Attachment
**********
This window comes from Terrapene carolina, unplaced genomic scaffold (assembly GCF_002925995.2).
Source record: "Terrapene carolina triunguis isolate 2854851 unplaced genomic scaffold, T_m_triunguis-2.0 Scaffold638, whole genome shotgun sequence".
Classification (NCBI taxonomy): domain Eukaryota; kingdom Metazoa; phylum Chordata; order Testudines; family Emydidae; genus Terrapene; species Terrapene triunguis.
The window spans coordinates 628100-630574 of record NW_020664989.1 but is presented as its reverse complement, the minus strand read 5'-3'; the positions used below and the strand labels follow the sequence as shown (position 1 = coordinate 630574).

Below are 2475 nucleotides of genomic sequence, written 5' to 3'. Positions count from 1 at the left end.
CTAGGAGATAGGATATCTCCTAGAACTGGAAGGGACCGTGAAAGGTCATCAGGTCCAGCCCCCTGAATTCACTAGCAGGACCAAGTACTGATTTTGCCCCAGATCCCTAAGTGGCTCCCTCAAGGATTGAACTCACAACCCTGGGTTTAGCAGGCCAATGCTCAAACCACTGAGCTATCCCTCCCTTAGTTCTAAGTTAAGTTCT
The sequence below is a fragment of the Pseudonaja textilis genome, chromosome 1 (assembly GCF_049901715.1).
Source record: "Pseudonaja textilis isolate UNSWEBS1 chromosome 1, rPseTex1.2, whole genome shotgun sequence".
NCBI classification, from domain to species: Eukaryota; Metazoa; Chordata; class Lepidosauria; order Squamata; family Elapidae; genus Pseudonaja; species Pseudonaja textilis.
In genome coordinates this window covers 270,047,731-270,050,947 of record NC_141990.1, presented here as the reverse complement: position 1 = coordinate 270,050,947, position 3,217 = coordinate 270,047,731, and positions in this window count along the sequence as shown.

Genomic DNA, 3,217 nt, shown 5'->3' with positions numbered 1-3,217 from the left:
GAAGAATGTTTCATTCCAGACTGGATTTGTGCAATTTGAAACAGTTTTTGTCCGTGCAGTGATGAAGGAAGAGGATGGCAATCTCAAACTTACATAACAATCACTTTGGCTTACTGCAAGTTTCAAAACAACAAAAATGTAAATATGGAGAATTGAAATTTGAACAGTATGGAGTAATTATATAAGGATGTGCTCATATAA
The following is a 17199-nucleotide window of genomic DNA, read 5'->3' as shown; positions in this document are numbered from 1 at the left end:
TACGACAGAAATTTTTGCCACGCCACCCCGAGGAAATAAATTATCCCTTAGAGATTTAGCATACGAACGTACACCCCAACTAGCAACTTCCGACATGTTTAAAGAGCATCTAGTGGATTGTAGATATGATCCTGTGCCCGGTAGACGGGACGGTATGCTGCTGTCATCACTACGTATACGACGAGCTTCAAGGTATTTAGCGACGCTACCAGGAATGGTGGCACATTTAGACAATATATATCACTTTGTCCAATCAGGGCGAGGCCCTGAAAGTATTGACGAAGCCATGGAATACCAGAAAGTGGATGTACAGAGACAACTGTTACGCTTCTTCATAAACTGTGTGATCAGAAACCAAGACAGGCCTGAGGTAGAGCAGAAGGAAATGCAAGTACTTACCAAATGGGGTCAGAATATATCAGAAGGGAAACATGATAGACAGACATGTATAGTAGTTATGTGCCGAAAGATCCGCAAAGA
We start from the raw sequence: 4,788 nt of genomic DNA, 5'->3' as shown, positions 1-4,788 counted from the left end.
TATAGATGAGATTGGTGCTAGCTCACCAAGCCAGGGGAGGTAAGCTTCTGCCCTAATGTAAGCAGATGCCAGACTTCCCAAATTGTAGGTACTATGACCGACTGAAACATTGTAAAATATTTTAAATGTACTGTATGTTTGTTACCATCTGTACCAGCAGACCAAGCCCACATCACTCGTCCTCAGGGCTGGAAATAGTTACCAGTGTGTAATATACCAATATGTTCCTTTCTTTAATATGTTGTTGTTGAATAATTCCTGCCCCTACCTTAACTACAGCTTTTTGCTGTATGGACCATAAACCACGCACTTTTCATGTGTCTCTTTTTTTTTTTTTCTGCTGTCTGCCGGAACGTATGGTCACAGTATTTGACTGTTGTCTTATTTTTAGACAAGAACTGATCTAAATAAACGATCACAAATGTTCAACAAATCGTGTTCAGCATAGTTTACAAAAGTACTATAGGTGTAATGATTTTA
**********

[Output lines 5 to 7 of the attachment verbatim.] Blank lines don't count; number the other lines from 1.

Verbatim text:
Below are 2475 nucleotides of genomic sequence, written 5' to 3'. Positions count from 1 at the left end.
CTAGGAGATAGGATATCTCCTAGAACTGGAAGGGACCGTGAAAGGTCATCAGGTCCAGCCCCCTGAATTCACTAGCAGGACCAAGTACTGATTTTGCCCCAGATCCCTAAGTGGCTCCCTCAAGGATTGAACTCACAACCCTGGGTTTAGCAGGCCAATGCTCAAACCACTGAGCTATCCCTCCCTTAGTTCTAAGTTAAGTTCT
The sequence below is a fragment of the Pseudonaja textilis genome, chromosome 1 (assembly GCF_049901715.1).